Shelter 9

Shelter 10

Art Swap: ‘Choose London’ for ‘Only Human’ featuring John Clare

Art Swap
IMG_4436

Choose London by John Clare

So the second of our Art Swap pieces by John Clare has been here a little while but after a little re shuffle we have it now hanging in our living room side by side to another piece which I will post later. The two together make a good combination and compliment each other nicely. Many people do choose to go to London, the pull of the bright lights the big city. My husband stayed in London when he first arrived in UK and quickly left. Only now returning for exhibitions or meetings. I went to London after University with the intention of Rowing. Fate intervened and I left after just short of a year. My sister lived there for 7 years.

IMG_4435

The piece hanging in our living room, by John Clare

This framed almost poster like piece came the furthest and survived the post. It appeals more to the three males in our household. I don’t know why skulls do that? The colours are great though and again a link with my husband’s sculpture. Bright, bold and vibrant. I am quite interested in the psychology of the artist and the piece itself. The Keyhole man we swapped it with was ‘Only Human’ which  like the last art exchange, seems an appropriate swap. Almost an answer to the question in Choose London?

'Only Human' by Sam Shendi

‘Only Human’ by Sam Shendi

Gratitude

Awards, Colour, Public Art, Soul searching

I have written about being thankful and having appreciation a little but I had a bit of an AHAA moment last week when I realised that it wasn’t patience I was lacking, although that is an ongoing struggle but what I needed to develop a better sense of is one of being grateful. We can be grateful for what we have but when we live in a society that encourages bigger, better and  more it gives us little time to focus about what we already have. Not only in terms of possessions but the miraculous facts that we wake up in the morning, that we can see, smell, taste, walk, smile. That we can be healthy, we have loved ones around us. Psychological studies have been done showing that gratitude is a key factor in happiness and that if you start to increase you levels of gratitude your base line level of happiness will rise. Nothing is permanent in this world, everything has an end. So it is important to be grateful for what we have when we have it.

“The Branch represents man with a deathly oily hue, pillaging the earth’s precious resources. A bird perches precariously on top of a woman’s outstretched toe creating a symbol of new life.” This piece, ‘The Branch’ has just returned from the solo exhibition at The Royal British Society of Sculptors, it is in some respects about what we take for granted from the earth’s resources.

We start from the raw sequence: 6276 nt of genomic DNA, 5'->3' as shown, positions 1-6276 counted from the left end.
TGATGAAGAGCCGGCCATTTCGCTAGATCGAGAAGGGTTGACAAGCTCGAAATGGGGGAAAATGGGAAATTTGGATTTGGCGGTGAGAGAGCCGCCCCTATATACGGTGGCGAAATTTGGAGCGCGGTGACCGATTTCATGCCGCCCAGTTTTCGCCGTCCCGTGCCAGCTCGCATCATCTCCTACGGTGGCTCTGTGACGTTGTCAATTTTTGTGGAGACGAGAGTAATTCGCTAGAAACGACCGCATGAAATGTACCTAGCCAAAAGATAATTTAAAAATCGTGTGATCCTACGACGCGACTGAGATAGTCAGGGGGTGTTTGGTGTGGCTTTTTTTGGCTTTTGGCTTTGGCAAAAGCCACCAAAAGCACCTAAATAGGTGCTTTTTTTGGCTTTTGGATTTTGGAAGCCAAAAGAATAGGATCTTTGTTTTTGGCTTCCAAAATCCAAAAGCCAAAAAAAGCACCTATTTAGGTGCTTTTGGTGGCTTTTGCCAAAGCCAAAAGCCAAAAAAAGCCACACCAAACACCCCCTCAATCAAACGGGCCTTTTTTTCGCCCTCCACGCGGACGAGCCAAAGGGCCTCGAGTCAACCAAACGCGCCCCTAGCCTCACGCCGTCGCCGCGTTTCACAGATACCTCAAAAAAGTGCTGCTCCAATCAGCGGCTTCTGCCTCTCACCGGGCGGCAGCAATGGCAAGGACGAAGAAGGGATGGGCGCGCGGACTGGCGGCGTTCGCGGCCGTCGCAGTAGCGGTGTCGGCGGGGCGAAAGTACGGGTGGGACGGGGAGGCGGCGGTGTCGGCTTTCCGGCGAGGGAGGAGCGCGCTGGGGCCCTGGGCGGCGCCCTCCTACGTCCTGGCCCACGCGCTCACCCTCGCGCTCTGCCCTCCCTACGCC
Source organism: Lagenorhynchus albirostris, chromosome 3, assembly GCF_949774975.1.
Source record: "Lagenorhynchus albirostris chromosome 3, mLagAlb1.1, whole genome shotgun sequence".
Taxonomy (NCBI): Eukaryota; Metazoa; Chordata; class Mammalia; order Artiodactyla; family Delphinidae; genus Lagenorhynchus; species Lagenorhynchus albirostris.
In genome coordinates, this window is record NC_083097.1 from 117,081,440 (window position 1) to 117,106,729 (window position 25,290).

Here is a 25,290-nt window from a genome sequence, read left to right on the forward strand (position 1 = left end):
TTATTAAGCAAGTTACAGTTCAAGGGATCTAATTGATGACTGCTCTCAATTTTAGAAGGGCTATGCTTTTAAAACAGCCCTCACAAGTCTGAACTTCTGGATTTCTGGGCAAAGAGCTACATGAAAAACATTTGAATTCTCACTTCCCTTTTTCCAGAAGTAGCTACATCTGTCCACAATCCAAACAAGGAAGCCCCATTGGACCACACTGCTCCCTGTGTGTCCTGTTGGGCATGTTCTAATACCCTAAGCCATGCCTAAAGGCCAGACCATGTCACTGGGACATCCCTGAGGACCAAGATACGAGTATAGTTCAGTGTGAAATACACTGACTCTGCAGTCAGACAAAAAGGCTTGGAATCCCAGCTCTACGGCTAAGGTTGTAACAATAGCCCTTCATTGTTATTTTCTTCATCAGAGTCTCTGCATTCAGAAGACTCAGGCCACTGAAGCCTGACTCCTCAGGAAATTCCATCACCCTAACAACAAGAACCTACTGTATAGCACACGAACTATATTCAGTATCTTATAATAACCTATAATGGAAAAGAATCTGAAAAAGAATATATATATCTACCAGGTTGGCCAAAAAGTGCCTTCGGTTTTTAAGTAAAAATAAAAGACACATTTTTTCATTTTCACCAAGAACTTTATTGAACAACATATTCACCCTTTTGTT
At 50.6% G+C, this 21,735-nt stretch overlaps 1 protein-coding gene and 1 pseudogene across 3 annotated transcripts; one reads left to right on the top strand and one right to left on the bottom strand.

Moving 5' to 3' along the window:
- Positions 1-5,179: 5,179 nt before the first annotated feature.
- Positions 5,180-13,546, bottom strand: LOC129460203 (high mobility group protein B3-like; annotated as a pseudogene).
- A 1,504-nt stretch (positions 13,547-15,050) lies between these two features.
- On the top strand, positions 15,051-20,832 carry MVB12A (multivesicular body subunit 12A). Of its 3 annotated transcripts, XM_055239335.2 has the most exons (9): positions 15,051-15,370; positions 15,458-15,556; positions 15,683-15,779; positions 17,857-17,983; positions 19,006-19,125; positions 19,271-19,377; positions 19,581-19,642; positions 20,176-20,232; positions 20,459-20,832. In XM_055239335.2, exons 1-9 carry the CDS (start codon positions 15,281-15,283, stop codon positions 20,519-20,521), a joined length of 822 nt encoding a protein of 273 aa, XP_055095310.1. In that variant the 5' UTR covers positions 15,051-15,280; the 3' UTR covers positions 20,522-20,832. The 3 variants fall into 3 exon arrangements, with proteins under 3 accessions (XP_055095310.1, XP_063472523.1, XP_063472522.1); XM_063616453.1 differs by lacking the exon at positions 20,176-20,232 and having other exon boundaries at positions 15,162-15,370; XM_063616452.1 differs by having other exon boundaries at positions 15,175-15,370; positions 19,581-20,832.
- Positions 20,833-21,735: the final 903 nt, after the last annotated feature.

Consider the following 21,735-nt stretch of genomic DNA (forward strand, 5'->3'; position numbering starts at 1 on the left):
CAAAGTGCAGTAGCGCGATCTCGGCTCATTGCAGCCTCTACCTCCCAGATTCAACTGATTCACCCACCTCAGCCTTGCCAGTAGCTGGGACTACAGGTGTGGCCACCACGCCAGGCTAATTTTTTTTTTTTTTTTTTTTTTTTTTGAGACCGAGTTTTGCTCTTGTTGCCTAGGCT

Branch 4

‘The Branch’

Over the last few weeks my time spent at our business has made me appreciate the work my husband does. It’s very easy in the role of being at home with the children to bemoan the tasks involved and at not having a break but being in a different role makes me grateful for the time I have had at home with my children and also thankful that I haven’t had the stresses of work alongside it and the weight of running your own business. Although, I do have them indirectly. I am now a little more aware of why and how it affects my husband. Also increasingly impressed with how he manages both the business and the art world. I read recently that it often the way with highly creative people that they work very hard and intensely. I think that is definitely true. When we go through difficulties we can in some way relate our situation to something that may be more difficult and then be grateful. However, to be grateful in times when things aren’t as testing, when we are at ease. When you are  locked up in your own personal pleasures and enjoyment it is easy to forget the realities and fail to remember to be grateful.

Branch 3

‘The Branch’

‘From Donald Winnicott to the naughty step’

Colour, Connections, Exhibitions, Making, Mother and Child, Philosophy, Public Art, Soul searching, Steel

‘The mother, ready for paint’

'head in colour'

‘head in colour’

'in colour'

‘in colour’

'from the side'

‘from the side’

'The child'

‘The child’

'In colour'

‘In colour’

'Mother and child' ready for polishing

‘Mother and child’ ready for polishing

'Mother and child'

‘Mother and child’

'Mother an Child' in the studio

‘Mother an Child’ in the studio


‘From Donald Winnicott to the naughty step’ was broadcasting as I drove home last night from meeting up with a group of friends I hadn’t seen in a while. The night sky was still light so it was a lovely spring evening drive back and I found this fascinating and felt in total agreement with what was being discussed. “Seventy years ago the psychoanalyst and parenting expert Donald Winnicott first broadcast his idea of the ‘good-enough mother’; the mother who wasn’t perfect and was free, to some extent, to fail. From 1943-1962 he gave some 50 BBC broadcasts. Aimed directly at mothers, they had a profound impact on popular ideas about motherhood.”

In tandem I was thinking about writing about the progress that was being made for the pieces for the solo exhibition as part of the FIRST@108 award. Up until now I have mostly written about finished works and only occasionally  the process but actually now there is a need to document the process running up to the exhibition in October. The first piece for the solo exhibition is a reoccurring theme both in colour and subject, as are the discussions like the one I was hearing on the radio about;

Mother and Child

Winnicott’s ideas seemed to fit perfectly with this piece, “the idea of the body as important and needing to be taking seriously in bodily complaint but also the part the mind has to play in organising those or influencing them or producing them.” In the sculpture we see the mother in pink but if we look closer there is a subtle difference between the ‘body’ and the ‘mind’.  The mother is facing the child, the indicators of eyes from the tiny holes suggest visual contact. So important in seeing the child from a psychological point of view as well as a bodily and physiological one.